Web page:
It’s hard not to be underwhelmed by a product that we already had a good idea of what it would be, especially if you’ve ever used an iPhone. But aside from there being little surprises, and an arguably terrible name (there’s nothing poetic about iPad), what I find more interesting are services the device will enable.
I work for Nokia, so I’m either working on or analyzing new service opportunities created by mobile devices. I’ve been using an iPhone since 2007. At this point, the phone itself is no longer what impresses me. It’s the services that others have built on top of the platform that continue to impress. It’s the same for Nokia devices. Sure, our phones have some pretty solid technology. But it’s the services that mobile devices enable that are really compelling. Nokia Life Tools, which provides agriculture, education, and entertainment services in emerging markets, is a good example. So is a mobile service I worked on last year to help HIV positive youth take their medication.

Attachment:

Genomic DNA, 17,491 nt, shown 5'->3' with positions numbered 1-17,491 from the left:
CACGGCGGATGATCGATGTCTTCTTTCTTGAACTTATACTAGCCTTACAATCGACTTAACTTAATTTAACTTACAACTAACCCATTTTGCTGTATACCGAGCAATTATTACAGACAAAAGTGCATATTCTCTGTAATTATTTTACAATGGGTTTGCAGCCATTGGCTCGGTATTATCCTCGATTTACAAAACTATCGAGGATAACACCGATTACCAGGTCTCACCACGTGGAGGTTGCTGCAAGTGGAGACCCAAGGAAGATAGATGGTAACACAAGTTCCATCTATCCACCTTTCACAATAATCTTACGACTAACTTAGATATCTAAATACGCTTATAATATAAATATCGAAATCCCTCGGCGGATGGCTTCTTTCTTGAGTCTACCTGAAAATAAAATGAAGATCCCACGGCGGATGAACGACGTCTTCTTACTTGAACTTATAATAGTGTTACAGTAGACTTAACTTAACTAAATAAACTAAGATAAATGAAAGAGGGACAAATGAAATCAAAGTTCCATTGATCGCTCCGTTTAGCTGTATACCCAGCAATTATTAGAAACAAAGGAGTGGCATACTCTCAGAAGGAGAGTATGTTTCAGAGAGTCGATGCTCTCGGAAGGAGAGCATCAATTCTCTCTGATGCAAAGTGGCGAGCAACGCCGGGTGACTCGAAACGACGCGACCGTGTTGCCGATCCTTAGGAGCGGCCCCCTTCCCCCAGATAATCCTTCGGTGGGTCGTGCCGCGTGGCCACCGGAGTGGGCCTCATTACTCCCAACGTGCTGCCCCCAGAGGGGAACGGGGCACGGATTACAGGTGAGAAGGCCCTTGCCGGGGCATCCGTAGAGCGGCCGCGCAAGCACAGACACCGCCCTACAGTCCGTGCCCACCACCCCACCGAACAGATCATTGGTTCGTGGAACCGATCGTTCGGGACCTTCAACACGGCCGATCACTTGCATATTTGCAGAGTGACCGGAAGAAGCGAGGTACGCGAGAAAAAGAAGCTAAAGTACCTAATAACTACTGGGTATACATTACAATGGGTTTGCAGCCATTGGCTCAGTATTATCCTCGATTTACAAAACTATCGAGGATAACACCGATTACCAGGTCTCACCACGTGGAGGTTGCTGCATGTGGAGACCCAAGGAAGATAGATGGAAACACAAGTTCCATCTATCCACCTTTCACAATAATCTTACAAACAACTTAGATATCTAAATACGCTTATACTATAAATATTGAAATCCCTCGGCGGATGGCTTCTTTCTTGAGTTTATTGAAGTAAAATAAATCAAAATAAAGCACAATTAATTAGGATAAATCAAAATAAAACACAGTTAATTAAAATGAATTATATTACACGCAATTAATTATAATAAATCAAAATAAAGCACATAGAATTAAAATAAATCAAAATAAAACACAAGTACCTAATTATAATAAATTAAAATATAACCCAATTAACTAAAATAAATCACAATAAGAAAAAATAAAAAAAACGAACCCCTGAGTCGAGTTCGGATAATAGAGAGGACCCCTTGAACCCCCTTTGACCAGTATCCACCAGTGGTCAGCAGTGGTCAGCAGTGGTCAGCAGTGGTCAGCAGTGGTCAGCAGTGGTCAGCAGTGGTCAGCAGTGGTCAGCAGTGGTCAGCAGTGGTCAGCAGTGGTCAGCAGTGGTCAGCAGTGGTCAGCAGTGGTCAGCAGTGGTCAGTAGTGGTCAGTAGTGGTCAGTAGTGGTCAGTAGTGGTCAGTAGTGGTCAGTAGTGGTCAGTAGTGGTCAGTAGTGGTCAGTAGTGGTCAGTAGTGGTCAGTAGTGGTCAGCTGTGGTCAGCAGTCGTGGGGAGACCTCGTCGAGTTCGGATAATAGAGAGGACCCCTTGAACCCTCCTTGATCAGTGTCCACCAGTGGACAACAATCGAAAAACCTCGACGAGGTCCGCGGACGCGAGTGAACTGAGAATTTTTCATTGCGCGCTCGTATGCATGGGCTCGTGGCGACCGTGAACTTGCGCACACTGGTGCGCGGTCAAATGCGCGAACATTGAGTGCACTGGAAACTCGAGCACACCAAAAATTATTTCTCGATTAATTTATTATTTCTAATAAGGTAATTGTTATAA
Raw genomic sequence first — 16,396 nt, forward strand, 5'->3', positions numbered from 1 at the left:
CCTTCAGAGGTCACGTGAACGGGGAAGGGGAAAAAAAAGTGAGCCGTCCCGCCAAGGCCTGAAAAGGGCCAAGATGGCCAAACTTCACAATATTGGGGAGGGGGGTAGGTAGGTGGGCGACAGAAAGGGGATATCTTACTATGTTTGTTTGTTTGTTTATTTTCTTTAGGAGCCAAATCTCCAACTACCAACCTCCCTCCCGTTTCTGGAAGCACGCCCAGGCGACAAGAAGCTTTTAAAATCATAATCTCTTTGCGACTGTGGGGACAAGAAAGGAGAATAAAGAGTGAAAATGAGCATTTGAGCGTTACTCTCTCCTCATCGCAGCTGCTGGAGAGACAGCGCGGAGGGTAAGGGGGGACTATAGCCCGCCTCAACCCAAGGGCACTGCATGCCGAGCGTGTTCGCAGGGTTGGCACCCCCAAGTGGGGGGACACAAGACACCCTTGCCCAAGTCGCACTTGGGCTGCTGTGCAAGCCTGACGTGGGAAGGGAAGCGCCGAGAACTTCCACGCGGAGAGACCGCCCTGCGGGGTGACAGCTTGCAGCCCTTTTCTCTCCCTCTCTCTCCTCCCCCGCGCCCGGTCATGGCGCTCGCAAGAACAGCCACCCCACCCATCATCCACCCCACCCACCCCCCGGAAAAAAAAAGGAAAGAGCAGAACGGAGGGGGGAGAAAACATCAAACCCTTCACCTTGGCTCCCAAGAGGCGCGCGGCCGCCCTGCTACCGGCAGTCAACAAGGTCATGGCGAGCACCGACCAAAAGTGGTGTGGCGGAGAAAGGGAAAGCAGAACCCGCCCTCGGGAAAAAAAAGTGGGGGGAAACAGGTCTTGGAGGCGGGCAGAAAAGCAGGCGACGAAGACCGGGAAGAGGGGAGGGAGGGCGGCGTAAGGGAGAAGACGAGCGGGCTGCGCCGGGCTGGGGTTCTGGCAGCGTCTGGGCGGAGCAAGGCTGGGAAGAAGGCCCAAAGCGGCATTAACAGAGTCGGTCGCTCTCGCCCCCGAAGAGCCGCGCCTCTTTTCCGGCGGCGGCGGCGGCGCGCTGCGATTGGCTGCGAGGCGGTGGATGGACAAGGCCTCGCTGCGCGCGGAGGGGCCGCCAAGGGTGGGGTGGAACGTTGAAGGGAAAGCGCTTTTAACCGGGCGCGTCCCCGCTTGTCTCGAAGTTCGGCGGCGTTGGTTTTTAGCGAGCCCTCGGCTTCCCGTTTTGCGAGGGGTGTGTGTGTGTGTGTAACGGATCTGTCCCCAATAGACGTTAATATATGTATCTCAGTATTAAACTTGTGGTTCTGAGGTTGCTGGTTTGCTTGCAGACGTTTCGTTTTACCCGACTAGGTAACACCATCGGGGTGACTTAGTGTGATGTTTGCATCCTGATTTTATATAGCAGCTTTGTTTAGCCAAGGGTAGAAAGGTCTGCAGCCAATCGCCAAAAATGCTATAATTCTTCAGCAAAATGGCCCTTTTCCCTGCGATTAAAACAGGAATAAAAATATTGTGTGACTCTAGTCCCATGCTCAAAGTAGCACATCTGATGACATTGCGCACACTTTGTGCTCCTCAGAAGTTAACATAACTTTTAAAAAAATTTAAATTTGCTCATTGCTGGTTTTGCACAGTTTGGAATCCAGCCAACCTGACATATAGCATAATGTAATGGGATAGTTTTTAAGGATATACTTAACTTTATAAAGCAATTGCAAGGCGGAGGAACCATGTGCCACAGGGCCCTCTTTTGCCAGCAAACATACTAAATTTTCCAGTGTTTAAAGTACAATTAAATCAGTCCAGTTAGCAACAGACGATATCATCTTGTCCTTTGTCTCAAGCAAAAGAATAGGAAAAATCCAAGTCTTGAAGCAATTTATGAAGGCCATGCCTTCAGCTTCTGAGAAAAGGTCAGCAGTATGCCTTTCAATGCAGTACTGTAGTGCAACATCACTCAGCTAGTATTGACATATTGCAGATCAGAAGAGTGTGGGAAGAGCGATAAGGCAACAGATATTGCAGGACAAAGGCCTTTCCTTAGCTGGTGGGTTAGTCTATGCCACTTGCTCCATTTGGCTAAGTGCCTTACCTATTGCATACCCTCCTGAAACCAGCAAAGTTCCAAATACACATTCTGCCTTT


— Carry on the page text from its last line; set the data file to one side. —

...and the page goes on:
And While the iPad isn’t marketed to address agricultural issues for farmers or medication adherence for HIV positive youth, I cannot help but wonder what services this new device (and I predict future devices much like it) — somewhere between a mobile phone and laptop — will enable given its size, portability, slick interface, and robust application delivery platform. So while the iPad seems somewhat predictable, the new services it will enable are not. And that, I find exciting.